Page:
A couple of weeks ago, I wrote a blog that briefly explained four partnership models we most commonly use at Bornfight – fixed price, time and materials, retained partnership and the consulting and training model. Now I decided to dig a little deeper, and explain the details, the pros, the cons and the different types of projects these models are good for.
Every blog post in this series will cover one of the models. This second blog will talk about the time and materials model. So let’s get started!
What is the time and materials partnership model
Time and materials model means that clients pay for the exact number of man-hours and materials spent on production of their project. When a deal is made between clients and a development company, and they agree on the time unit that will be used to calculate the price (in most cases, that time unit is an hour), the company begins working on the project. Every month, a development company sends clients a report that states the exact amount of hours that were spent on production during the previous period. In addition to the number of spent hours, this report also lists all additional materials that were used during the production (like font licences, servers, photo sessions…) alongside their prices. When all of this is done, clients receive the invoice with the calculated amount. At Bornfight, we usually send these invoices on a monthly basis, but we sometimes arrange with clients that invoices are sent on a weekly basis or after a particular feature has been finished.
I would say that time and materials is a partnership model that is the most fair out of all the models, as clients pay only for the time and materials that are spent on their projects – nothing more and nothing else. The production company is also paid only for their work – there are no situations where a project isn’t properly scoped so the company has to work more to finish the project or that the project is done faster than expected so clients end up paying for extra hours that haven’t been spent.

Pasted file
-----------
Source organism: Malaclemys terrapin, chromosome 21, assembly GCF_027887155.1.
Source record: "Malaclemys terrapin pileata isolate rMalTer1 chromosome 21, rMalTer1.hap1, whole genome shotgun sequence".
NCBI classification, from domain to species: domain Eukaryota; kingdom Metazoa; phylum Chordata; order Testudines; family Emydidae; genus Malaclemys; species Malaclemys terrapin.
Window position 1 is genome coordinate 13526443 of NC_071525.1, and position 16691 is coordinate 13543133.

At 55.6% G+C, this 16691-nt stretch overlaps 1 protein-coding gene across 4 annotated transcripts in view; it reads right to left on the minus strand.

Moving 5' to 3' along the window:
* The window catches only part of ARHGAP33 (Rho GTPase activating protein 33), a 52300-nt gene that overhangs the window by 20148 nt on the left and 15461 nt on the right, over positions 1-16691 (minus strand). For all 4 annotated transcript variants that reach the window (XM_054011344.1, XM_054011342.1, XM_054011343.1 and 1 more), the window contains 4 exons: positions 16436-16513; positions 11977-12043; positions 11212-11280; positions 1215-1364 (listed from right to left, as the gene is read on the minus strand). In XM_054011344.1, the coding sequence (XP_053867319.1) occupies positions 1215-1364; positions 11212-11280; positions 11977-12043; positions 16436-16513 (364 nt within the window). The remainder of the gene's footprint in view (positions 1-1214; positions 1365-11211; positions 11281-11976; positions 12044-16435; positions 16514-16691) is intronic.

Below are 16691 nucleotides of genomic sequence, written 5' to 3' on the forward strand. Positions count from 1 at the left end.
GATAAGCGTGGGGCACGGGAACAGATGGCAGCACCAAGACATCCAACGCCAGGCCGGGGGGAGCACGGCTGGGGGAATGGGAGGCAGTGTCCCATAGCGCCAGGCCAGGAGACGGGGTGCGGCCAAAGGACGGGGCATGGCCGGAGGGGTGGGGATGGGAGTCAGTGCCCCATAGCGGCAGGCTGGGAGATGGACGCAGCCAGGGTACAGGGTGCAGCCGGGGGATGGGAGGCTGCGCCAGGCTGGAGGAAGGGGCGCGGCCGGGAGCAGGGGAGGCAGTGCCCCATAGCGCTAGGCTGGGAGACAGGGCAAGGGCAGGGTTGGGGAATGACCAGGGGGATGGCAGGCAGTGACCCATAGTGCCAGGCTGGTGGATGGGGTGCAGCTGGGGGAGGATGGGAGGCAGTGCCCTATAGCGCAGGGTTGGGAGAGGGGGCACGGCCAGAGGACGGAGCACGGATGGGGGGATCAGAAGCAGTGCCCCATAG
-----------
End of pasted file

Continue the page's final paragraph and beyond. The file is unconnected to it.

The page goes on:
For what types of projects is the time and materials model a good option
This time and materials model is a great partnership model for those projects where a development company can expect to work frequently on different aspects of clients’ digital solutions. When it comes to specific types of projects, I’d say we use it mostly for digital products and custom software, as well as some larger mobile applications – basically projects that require more frequent upgrades, that need to be implemented with latest technologies, projects with a larger number of users where upgrades are based based on user feedback, market feedback… a product that is living on the market and grows or changes with it. For these types of continuous projects, time and materials model is a top pick.
To summarize, the time and materials model is great for larger, more complex projects that don’t require a whole team to be available at all times, but in various periods when new features, changes or upgrades need to be developed, implemented and launched.
For what types of projects the time and materials model isn’t a good option
I wouldn’t recommend the time and materials model for those projects that are smaller in scope, that aren’t as extensive or as complicated as the ones I mentioned in the previous section – for those types of projects, we usually use the fixed price model.
If the projects are much larger, really complex and with an undefined scope, but they need a team to constantly work on them, then the retained partnership or FTE (full-time equivalent) is a much better choice than the time and materials model, as clients gets a dedicated team.